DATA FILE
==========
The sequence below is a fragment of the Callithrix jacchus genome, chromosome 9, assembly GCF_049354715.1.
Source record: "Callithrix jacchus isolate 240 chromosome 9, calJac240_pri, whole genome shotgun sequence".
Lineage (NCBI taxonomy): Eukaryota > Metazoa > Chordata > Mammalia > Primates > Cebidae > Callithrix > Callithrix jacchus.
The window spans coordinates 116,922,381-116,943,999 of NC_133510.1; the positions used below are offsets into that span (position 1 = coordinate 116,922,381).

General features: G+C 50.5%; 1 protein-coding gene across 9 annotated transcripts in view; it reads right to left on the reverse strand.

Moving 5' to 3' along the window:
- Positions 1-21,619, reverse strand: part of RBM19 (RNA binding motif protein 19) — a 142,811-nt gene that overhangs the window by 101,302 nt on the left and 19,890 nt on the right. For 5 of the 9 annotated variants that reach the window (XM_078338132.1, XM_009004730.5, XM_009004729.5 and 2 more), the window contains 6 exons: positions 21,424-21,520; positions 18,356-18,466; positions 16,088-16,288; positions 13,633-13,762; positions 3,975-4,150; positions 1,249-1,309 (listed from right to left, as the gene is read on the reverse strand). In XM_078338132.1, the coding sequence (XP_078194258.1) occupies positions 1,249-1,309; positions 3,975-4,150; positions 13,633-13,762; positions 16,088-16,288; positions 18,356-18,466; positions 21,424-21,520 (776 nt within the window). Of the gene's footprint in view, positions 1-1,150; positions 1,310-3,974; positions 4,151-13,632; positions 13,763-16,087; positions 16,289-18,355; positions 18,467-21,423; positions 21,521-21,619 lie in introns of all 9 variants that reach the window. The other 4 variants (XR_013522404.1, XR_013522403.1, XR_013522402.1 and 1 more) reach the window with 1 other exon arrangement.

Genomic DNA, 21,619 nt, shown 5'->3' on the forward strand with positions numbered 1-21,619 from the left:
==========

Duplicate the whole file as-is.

The sequence below is a fragment of the Callithrix jacchus genome, chromosome 9, assembly GCF_049354715.1.
Source record: "Callithrix jacchus isolate 240 chromosome 9, calJac240_pri, whole genome shotgun sequence".
Lineage (NCBI taxonomy): Eukaryota > Metazoa > Chordata > Mammalia > Primates > Cebidae > Callithrix > Callithrix jacchus.
The window spans coordinates 116,922,381-116,943,999 of NC_133510.1; the positions used below are offsets into that span (position 1 = coordinate 116,922,381).

General features: G+C 50.5%; 1 protein-coding gene across 9 annotated transcripts in view; it reads right to left on the reverse strand.

Moving 5' to 3' along the window:
- Positions 1-21,619, reverse strand: part of RBM19 (RNA binding motif protein 19) — a 142,811-nt gene that overhangs the window by 101,302 nt on the left and 19,890 nt on the right. For 5 of the 9 annotated variants that reach the window (XM_078338132.1, XM_009004730.5, XM_009004729.5 and 2 more), the window contains 6 exons: positions 21,424-21,520; positions 18,356-18,466; positions 16,088-16,288; positions 13,633-13,762; positions 3,975-4,150; positions 1,249-1,309 (listed from right to left, as the gene is read on the reverse strand). In XM_078338132.1, the coding sequence (XP_078194258.1) occupies positions 1,249-1,309; positions 3,975-4,150; positions 13,633-13,762; positions 16,088-16,288; positions 18,356-18,466; positions 21,424-21,520 (776 nt within the window). Of the gene's footprint in view, positions 1-1,150; positions 1,310-3,974; positions 4,151-13,632; positions 13,763-16,087; positions 16,289-18,355; positions 18,467-21,423; positions 21,521-21,619 lie in introns of all 9 variants that reach the window. The other 4 variants (XR_013522404.1, XR_013522403.1, XR_013522402.1 and 1 more) reach the window with 1 other exon arrangement.

Genomic DNA, 21,619 nt, shown 5'->3' on the forward strand with positions numbered 1-21,619 from the left: